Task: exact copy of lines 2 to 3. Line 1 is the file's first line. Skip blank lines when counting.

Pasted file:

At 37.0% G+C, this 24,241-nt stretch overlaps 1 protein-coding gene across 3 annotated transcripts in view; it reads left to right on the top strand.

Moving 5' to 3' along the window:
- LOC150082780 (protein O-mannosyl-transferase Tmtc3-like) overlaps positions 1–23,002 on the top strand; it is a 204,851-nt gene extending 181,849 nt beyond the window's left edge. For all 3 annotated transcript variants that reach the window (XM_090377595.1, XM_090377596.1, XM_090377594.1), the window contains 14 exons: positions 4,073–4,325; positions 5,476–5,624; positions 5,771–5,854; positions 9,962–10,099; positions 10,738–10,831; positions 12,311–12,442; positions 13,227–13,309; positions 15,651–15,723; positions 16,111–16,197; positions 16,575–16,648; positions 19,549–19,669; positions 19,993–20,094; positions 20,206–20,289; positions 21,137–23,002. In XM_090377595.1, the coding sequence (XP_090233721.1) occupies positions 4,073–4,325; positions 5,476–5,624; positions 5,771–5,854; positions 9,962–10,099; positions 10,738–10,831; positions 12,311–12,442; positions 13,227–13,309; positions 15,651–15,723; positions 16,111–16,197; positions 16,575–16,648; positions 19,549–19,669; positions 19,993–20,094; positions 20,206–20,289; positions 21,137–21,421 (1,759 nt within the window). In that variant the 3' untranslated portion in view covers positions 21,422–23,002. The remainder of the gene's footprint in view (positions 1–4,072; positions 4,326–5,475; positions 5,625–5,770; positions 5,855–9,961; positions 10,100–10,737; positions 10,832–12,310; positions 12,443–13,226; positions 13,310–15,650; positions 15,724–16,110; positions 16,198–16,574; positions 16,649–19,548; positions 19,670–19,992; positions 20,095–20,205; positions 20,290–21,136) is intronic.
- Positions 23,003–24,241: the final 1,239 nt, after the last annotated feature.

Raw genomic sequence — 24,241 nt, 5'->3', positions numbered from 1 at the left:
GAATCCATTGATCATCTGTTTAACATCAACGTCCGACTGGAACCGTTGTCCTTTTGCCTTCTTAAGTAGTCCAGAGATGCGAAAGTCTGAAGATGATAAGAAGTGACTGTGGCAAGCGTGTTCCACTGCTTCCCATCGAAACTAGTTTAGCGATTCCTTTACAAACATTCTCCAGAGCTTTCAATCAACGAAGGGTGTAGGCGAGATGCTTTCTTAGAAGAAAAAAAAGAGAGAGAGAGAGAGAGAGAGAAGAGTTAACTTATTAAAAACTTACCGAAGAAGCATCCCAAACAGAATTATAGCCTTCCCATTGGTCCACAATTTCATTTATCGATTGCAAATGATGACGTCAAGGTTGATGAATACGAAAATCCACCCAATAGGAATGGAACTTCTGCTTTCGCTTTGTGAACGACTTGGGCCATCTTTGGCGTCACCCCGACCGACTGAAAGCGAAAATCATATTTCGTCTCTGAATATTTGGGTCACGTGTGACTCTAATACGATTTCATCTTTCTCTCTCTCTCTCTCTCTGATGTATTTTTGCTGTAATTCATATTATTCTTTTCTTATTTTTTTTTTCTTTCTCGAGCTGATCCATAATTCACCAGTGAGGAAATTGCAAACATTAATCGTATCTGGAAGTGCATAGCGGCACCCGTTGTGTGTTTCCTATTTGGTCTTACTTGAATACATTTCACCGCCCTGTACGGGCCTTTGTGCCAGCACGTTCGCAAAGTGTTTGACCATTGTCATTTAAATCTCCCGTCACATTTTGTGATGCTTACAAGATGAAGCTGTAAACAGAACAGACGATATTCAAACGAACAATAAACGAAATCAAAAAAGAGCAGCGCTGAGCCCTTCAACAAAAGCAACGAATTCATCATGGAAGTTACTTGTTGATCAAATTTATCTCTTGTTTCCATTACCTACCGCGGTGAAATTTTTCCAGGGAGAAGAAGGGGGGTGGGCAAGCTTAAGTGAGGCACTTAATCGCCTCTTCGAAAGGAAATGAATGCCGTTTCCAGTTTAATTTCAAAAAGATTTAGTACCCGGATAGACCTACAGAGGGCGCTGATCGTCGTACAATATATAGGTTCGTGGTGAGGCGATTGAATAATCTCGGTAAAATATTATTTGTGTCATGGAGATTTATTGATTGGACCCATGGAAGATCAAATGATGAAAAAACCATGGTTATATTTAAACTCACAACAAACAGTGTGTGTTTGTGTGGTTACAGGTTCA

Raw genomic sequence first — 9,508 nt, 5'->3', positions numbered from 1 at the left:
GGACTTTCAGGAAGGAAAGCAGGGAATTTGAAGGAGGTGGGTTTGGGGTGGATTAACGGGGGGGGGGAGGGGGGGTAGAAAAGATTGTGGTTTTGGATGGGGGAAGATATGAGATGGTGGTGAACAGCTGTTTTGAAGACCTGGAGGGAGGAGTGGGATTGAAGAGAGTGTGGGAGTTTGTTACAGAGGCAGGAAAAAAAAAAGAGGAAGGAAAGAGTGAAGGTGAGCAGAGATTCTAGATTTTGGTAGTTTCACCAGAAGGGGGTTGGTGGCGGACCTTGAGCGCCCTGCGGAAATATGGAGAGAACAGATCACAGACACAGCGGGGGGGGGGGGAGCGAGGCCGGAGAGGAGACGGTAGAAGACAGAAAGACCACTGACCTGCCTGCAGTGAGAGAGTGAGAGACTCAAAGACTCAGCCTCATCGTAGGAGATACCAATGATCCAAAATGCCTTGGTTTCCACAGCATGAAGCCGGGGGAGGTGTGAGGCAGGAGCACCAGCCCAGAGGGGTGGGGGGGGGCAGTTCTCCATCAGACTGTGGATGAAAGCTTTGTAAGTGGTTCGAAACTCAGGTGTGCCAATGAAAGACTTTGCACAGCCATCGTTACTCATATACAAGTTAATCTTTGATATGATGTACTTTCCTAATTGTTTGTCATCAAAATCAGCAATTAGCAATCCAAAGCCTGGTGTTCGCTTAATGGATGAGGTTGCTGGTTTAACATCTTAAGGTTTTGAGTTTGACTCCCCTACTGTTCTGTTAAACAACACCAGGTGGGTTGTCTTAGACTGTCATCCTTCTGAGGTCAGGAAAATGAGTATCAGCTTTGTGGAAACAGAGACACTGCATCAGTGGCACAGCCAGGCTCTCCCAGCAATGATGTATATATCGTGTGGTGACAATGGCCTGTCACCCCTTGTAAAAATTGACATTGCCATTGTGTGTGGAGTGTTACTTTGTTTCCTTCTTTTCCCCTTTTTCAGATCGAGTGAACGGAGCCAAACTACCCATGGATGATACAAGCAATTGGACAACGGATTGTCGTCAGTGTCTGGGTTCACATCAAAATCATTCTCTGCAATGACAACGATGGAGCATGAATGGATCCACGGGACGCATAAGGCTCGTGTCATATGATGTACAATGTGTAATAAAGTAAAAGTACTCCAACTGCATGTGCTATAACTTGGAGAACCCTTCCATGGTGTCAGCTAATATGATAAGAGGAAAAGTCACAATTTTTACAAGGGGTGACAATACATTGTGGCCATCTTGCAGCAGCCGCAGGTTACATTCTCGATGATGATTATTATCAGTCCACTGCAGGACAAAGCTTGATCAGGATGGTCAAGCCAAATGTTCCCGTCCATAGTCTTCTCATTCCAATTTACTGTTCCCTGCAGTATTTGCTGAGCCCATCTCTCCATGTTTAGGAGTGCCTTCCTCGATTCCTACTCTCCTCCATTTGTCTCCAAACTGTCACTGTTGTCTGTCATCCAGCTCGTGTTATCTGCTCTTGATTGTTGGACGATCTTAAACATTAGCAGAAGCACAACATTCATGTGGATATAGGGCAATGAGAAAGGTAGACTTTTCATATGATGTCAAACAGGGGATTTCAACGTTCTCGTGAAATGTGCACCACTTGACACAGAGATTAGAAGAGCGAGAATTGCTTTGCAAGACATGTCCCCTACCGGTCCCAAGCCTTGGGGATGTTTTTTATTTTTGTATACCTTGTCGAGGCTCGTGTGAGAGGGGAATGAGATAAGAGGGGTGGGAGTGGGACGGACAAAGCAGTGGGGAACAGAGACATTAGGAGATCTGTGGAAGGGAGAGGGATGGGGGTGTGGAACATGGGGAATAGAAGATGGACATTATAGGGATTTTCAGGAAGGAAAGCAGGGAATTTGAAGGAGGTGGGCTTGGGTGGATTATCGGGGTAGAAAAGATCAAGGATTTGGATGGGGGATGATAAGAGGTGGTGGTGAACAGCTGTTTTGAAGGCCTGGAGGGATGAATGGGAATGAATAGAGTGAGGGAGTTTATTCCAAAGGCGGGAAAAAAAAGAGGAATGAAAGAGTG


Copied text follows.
Moving 5' to 3' along the window:
- LOC150082780 (protein O-mannosyl-transferase Tmtc3-like) overlaps positions 1–23,002 on the top strand; it is a 204,851-nt gene extending 181,849 nt beyond the window's left edge. For all 3 annotated transcript variants that reach the window (XM_090377595.1, XM_090377596.1, XM_090377594.1), the window contains 14 exons: positions 4,073–4,325; positions 5,476–5,624; positions 5,771–5,854; positions 9,962–10,099; positions 10,738–10,831; positions 12,311–12,442; positions 13,227–13,309; positions 15,651–15,723; positions 16,111–16,197; positions 16,575–16,648; positions 19,549–19,669; positions 19,993–20,094; positions 20,206–20,289; positions 21,137–23,002. In XM_090377595.1, the coding sequence (XP_090233721.1) occupies positions 4,073–4,325; positions 5,476–5,624; positions 5,771–5,854; positions 9,962–10,099; positions 10,738–10,831; positions 12,311–12,442; positions 13,227–13,309; positions 15,651–15,723; positions 16,111–16,197; positions 16,575–16,648; positions 19,549–19,669; positions 19,993–20,094; positions 20,206–20,289; positions 21,137–21,421 (1,759 nt within the window). In that variant the 3' untranslated portion in view covers positions 21,422–23,002. The remainder of the gene's footprint in view (positions 1–4,072; positions 4,326–5,475; positions 5,625–5,770; positions 5,855–9,961; positions 10,100–10,737; positions 10,832–12,310; positions 12,443–13,226; positions 13,310–15,650; positions 15,724–16,110; positions 16,198–16,574; positions 16,649–19,548; positions 19,670–19,992; positions 20,095–20,205; positions 20,290–21,136) is intronic.